Make the most of a day in historic Dresden with this step-by-step guide to the city’s top attractions.
Easily walkable and wonderfully compact, Dresden offers a wealth of things to do within its beautifully reconstructed center, which brims with baroque, rococo, and Renaissance-style buildings. The elegant domes and spires of its historic palaces and churches are reflected in the picturesque Elbe River, dividing the city between the Altstadt (Old Town) and Neustadt (New Town). Packed with show-stopping architecture, outstanding museums, and top-notch classical music venues, Dresden is a dream for culture lovers. It’s about a two-hour, nonstop train ride from Berlin, the closest major German city, making Dresden an ideal day trip.
Start your visit at the Zwinger, a magnificent, baroque palace set in the historic heart of the city along the Elbe. Built in the early 18th century for the Saxon-Polish King Augustus the Strong and modeled on Versailles, the massive building features ornately-sculpted pavilions connected by galleries, which now house the Saxon State Art Collections. Make a beeline to the enormous fountain-filled courtyard—entry is free—and take your time soaking up the grandeur of the palace’s intricate facades. Don’t miss the Crown Gate, topped with a golden replica of the Polish royal crown worn by Augustus the Strong, and the playful Nymphs’ Bath fountain. Most impressive is the Glockenspiel Pavilion, whose carillon features a collection of bells made by the famous Meissen porcelain factory and regularly plays pieces of classical music, including Vivaldi and Richard Wagner.
Next, head inside the Zwinger’s Semper wing to visit the Old Masters Gallery (Gemäldegalerie Alter Meister), home to masterpieces by 16th- to 18th-century heavy-hitters like Van Dyck, Rembrandt, Vermeer, Rubens, and Titian. The highlight is Raphael’s “Sistine Madonna”—even if you don’t know the name of the work, you’ll definitely recognize those famously adorable winged angels. Currently, 55 of the most prominent works in the collection are on view on the ground level while the first and second-floor galleries are being furbished; they are scheduled to reopen in February of 2020.
You don’t need to go far for a lunch break; head next door to the Alte Meister Café & Restaurant, set in a former sculpture workshop in the Zwinger. The kitchen excels at upscale modern German fare using regional products and seasonal ingredients. If the weather is fine, grab a seat on the terrace, with lovely views of the palace and the Semper opera house.
You can easily spend the whole day at the neighboring Residenzschloss (Royal Castle), but as you only have an afternoon, make sure to hit the highlights. Book a timed visit to the Historisches and Neues Grünes Gewölbe (Historic and New Green Vaults), home to August the Strong’s exquisite royal treasure chest. Thousands of works of gold, silver, amber, ivory, gems, and other precious objects are on display in the eye-popping rooms, which are themselves a feast of marble, gilt, and mirrors. Then head up to the newly-restored Royal State Apartments (Paraderäume), an opulent suite of rooms that include a banqueting hall, two antechambers, an audience chamber with August the Strong’s throne, and the state bedroom. You can even see a recreated figure of the ruler himself, dressed in his original coronation robes.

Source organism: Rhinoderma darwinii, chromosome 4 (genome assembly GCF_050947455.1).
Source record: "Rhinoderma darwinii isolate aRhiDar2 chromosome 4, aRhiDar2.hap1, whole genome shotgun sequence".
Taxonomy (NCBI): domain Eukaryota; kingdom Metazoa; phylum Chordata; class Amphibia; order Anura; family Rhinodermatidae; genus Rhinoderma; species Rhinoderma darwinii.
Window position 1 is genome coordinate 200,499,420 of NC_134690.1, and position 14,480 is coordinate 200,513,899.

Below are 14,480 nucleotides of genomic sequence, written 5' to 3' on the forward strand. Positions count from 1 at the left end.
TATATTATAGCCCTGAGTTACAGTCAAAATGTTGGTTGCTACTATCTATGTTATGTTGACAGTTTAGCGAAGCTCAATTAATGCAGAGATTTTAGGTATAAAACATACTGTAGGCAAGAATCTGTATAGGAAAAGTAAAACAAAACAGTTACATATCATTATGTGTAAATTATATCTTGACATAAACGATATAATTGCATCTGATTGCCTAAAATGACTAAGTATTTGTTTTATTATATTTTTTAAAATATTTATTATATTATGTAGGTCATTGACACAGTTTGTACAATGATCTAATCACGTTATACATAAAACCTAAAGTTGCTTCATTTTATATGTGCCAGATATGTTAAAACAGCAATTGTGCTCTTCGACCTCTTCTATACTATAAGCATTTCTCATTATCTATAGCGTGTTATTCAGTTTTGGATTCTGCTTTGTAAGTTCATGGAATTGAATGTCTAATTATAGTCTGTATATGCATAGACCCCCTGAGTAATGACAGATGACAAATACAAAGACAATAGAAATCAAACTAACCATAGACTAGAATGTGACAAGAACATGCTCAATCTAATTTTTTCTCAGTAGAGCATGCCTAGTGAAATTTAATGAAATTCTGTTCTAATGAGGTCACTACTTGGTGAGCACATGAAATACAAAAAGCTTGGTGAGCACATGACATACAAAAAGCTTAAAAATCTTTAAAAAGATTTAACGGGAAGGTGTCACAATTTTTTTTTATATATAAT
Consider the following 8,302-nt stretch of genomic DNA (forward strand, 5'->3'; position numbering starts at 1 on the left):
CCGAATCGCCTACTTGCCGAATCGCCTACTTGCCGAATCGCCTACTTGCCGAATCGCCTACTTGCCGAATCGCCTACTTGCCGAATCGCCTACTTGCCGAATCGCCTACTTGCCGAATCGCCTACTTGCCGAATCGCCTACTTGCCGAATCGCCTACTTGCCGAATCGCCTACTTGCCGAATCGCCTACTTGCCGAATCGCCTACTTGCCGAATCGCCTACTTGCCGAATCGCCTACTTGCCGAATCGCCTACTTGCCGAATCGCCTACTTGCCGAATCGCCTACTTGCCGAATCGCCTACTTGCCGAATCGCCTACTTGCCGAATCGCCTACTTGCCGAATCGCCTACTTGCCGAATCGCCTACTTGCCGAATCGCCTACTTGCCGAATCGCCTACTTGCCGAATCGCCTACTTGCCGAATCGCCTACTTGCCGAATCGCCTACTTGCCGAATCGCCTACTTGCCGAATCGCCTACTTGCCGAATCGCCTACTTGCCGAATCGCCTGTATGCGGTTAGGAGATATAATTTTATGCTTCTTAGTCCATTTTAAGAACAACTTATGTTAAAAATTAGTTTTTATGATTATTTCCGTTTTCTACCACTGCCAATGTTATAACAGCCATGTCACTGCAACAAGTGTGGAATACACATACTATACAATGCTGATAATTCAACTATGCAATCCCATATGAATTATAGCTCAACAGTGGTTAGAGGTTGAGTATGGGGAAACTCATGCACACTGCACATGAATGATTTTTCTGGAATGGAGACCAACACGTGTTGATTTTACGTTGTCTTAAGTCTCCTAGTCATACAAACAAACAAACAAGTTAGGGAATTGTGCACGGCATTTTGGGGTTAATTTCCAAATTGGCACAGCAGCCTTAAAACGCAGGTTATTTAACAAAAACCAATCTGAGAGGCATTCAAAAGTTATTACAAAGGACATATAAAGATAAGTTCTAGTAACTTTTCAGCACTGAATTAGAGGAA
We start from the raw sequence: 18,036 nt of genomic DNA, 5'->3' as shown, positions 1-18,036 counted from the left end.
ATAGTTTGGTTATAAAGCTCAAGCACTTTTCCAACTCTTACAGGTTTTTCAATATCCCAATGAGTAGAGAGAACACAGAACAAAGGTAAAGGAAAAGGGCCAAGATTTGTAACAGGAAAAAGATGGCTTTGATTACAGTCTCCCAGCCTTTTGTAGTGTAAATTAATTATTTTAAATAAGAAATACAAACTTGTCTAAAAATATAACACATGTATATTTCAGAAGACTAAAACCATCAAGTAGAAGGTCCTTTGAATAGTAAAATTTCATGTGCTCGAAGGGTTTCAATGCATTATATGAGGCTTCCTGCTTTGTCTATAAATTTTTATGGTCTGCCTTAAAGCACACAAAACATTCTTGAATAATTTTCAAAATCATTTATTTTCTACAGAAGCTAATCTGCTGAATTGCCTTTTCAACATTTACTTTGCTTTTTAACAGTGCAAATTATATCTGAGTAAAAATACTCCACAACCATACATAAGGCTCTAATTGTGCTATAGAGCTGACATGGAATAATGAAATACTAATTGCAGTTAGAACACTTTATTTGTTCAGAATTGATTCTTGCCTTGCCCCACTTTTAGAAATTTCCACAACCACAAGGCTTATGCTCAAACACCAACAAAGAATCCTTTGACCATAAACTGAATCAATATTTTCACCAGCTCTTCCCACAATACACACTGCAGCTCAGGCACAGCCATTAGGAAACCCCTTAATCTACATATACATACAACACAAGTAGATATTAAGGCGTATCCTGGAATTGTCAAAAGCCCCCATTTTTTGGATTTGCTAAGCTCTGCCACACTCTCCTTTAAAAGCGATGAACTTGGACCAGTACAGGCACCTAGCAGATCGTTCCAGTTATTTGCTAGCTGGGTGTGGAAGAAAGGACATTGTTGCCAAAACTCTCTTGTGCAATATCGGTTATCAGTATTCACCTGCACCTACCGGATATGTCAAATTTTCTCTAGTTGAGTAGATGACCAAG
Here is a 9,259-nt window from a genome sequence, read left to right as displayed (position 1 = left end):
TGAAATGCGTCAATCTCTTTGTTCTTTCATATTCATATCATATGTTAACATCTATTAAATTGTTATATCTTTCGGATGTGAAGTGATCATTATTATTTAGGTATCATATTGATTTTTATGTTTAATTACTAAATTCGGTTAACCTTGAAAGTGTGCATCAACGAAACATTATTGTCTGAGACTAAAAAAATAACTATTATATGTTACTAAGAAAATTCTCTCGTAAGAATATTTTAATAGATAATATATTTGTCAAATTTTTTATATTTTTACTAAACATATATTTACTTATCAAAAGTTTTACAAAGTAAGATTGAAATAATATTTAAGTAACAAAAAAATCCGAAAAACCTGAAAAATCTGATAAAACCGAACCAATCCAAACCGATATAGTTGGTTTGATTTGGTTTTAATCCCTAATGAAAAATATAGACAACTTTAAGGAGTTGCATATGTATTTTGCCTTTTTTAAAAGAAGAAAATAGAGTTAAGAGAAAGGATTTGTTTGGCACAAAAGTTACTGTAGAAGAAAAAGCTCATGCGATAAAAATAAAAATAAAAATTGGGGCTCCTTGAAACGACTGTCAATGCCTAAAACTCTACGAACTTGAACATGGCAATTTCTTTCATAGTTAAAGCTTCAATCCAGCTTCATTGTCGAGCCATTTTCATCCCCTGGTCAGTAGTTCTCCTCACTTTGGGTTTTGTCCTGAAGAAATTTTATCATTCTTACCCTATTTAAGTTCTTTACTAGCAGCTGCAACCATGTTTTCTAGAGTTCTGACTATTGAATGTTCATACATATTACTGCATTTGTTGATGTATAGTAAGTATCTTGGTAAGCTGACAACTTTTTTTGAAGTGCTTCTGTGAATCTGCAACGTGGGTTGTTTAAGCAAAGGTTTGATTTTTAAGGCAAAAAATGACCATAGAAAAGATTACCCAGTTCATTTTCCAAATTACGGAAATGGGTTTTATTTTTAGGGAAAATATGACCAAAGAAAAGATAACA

INSIDER TIPIf there’s time, climb the Hausmannsturm—the castle’s main tower—whose observation platform, 327 steps up, offers unparalleled views of the city and the river. It’s open from April to October.
Just around the corner from the Residenzschloss is the Fürstenzug (Procession of Princes), a 330-foot-long outdoor mural made up of 24,000 painted Meissen porcelain tiles. The marvelous cavalcade of Saxon royalty featuring kings, dukes, and princes on horseback starts with the 12th-century Conrad the Great and ends with Friedrich August III, who ruled until 1918 as Saxony’s last king. Remarkably, the wall suffered little damage during the bombing of Dresden.
Continue on to see what is perhaps the city’s most iconic landmark, the Frauenkirche, which lay in ruins for decades following the Dresden bombing. Restored in 2005 to its former baroque splendor using both new and original stones (distinguished by their darker color), the Frauenkirche is free and open to the public, generally until 6 pm.
For a raucous, Old-World-style feast, have dinner at the Sophienkeller, deep in the cellars of the 18th-century Taschenberg Palace in Old Town. Under vaulted ceilings painted with royal crests, you can sample hearty traditional Saxon cuisine—suckling pig is a favorite—served by waitresses in period costumes. Sure, the atmosphere is a bit kitschy, but it’s also lots of fun.
Dresden is renowned for its classical music and there’s plenty offered every evening. One of Europe’s most renowned opera houses, the gloriously-restored Semperoper presents classic opera as well as ballet. Or for more contemporary opera—at lower prices—head to the Staatsoperette, set in a former power plant about a 15-minute walk from the historic center. The esteemed Dresden Philharmonic plays at the thoroughly modern Kulturpalast, which re-opened in 2017 near the city’s Altmarkt square. The Wallpavilion at the Zwinger palace offers a classical music program featuring the Dresdner Residenz Orchestra.
INSIDER TIPMake sure to check the schedule at the Frauenkirche, which often hosts classical concerts.
After the show, make your way to Café Schinkelwache, directly on the old town’s central square Theaterplatz. Choose from the long list of delicious kuchen and torten (cakes and tarts), including the famous local Dresdner Eierschecke, a layered confection of cake, custard, and apples.